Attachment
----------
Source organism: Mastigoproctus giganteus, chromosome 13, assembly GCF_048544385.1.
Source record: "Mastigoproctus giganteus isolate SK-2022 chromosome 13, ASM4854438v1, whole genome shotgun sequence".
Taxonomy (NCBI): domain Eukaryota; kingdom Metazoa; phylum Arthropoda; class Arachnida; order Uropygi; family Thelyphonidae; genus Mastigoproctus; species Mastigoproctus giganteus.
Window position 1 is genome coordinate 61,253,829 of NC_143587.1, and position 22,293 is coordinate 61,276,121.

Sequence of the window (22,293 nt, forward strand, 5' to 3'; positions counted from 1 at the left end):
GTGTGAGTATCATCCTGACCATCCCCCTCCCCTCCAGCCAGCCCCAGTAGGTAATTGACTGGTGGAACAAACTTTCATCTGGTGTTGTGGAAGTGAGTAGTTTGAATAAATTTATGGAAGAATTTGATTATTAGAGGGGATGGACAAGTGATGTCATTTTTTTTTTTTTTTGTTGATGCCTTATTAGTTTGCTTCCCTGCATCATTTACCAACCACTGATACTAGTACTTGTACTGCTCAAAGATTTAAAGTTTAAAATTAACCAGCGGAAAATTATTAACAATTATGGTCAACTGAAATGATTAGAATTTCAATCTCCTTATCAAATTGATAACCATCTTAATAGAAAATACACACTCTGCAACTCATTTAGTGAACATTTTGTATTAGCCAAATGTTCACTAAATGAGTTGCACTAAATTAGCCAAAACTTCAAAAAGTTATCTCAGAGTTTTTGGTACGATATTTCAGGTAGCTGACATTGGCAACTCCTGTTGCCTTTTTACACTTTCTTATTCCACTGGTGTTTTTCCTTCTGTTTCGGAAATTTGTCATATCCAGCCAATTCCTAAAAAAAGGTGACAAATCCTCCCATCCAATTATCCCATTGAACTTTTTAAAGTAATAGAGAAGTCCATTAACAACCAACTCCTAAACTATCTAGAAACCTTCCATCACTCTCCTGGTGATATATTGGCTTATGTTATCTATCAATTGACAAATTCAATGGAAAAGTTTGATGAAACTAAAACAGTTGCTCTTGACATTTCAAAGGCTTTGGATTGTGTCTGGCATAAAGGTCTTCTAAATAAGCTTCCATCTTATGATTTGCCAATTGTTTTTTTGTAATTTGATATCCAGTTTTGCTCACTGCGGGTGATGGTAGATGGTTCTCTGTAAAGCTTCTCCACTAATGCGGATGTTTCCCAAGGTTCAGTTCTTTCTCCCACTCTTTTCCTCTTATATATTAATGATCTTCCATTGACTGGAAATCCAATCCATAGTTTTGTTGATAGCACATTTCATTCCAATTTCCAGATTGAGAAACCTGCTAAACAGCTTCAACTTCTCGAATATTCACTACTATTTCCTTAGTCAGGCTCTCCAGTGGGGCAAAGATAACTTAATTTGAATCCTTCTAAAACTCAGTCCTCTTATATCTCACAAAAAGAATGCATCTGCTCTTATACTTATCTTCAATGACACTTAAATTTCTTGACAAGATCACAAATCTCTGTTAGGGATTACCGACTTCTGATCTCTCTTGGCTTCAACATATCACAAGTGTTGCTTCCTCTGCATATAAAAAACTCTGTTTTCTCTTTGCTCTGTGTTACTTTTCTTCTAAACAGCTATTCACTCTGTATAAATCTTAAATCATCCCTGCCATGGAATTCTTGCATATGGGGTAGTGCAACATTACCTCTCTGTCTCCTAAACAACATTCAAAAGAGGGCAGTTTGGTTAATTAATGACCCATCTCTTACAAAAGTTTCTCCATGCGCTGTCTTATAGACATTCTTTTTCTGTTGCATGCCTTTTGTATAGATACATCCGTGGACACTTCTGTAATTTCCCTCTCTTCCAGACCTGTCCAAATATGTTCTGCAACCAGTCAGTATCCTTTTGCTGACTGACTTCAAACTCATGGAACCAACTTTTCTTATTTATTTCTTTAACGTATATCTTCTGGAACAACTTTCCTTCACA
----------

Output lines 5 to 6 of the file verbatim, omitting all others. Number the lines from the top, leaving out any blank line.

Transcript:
Sequence of the window (22,293 nt, forward strand, 5' to 3'; positions counted from 1 at the left end):
GTGTGAGTATCATCCTGACCATCCCCCTCCCCTCCAGCCAGCCCCAGTAGGTAATTGACTGGTGGAACAAACTTTCATCTGGTGTTGTGGAAGTGAGTAGTTTGAATAAATTTATGGAAGAATTTGATTATTAGAGGGGATGGACAAGTGATGTCATTTTTTTTTTTTTTTGTTGATGCCTTATTAGTTTGCTTCCCTGCATCATTTACCAACCACTGATACTAGTACTTGTACTGCTCAAAGATTTAAAGTTTAAAATTAACCAGCGGAAAATTATTAACAATTATGGTCAACTGAAATGATTAGAATTTCAATCTCCTTATCAAATTGATAACCATCTTAATAGAAAATACACACTCTGCAACTCATTTAGTGAACATTTTGTATTAGCCAAATGTTCACTAAATGAGTTGCACTAAATTAGCCAAAACTTCAAAAAGTTATCTCAGAGTTTTTGGTACGATATTTCAGGTAGCTGACATTGGCAACTCCTGTTGCCTTTTTACACTTTCTTATTCCACTGGTGTTTTTCCTTCTGTTTCGGAAATTTGTCATATCCAGCCAATTCCTAAAAAAAGGTGACAAATCCTCCCATCCAATTATCCCATTGAACTTTTTAAAGTAATAGAGAAGTCCATTAACAACCAACTCCTAAACTATCTAGAAACCTTCCATCACTCTCCTGGTGATATATTGGCTTATGTTATCTATCAATTGACAAATTCAATGGAAAAGTTTGATGAAACTAAAACAGTTGCTCTTGACATTTCAAAGGCTTTGGATTGTGTCTGGCATAAAGGTCTTCTAAATAAGCTTCCATCTTATGATTTGCCAATTGTTTTTTTGTAATTTGATATCCAGTTTTGCTCACTGCGGGTGATGGTAGATGGTTCTCTGTAAAGCTTCTCCACTAATGCGGATGTTTCCCAAGGTTCAGTTCTTTCTCCCACTCTTTTCCTCTTATATATTAATGATCTTCCATTGACTGGAAATCCAATCCATAGTTTTGTTGATAGCACATTTCATTCCAATTTCCAGATTGAGAAACCTGCTAAACAGCTTCAACTTCTCGAATATTCACTACTATTTCCTTAGTCAGGCTCTCCAGTGGGGCAAAGATAACTTAATTTGAATCCTTCTAAAACTCAGTCCTCTTATATCTCACAAAAAGAATGCATCTGCTCTTATACTTATCTTCAATGACACTTAAATTTCTTGACAAGATCACAAATCTCTGTTAGGGATTACCGACTTCTGATCTCTCTTGGCTTCAACATATCACAAGTGTTGCTTCCTCTGCATATAAAAAACTCTGTTTTCTCTTTGCTCTGTGTTACTTTTCTTCTAAACAGCTATTCACTCTGTATAAATCTTAAATCATCCCTGCCATGGAATTCTTGCATATGGGGTAGTGCAACATTACCTCTCTGTCTCCTAAACAACATTCAAAAGAGGGCAGTTTGGTTAATTAATGACCCATCTCTTACAAAAGTTTCTCCATGCGCTGTCTTATAGACATTCTTTTTCTGTTGCATGCCTTTTGTATAGATACATCCGTGGACACTTCTGTAATTTCCCTCTCTTCCAGACCTGTCCAAATATGTTCTGCAACCAGTCAGTATCCTTTTGCTGACTGACTTCAAACTCATGGAACCAACTTTTCTTATTTATTTCTTTAACGTATATCTTCTGGAACAACTTTCCTTCACA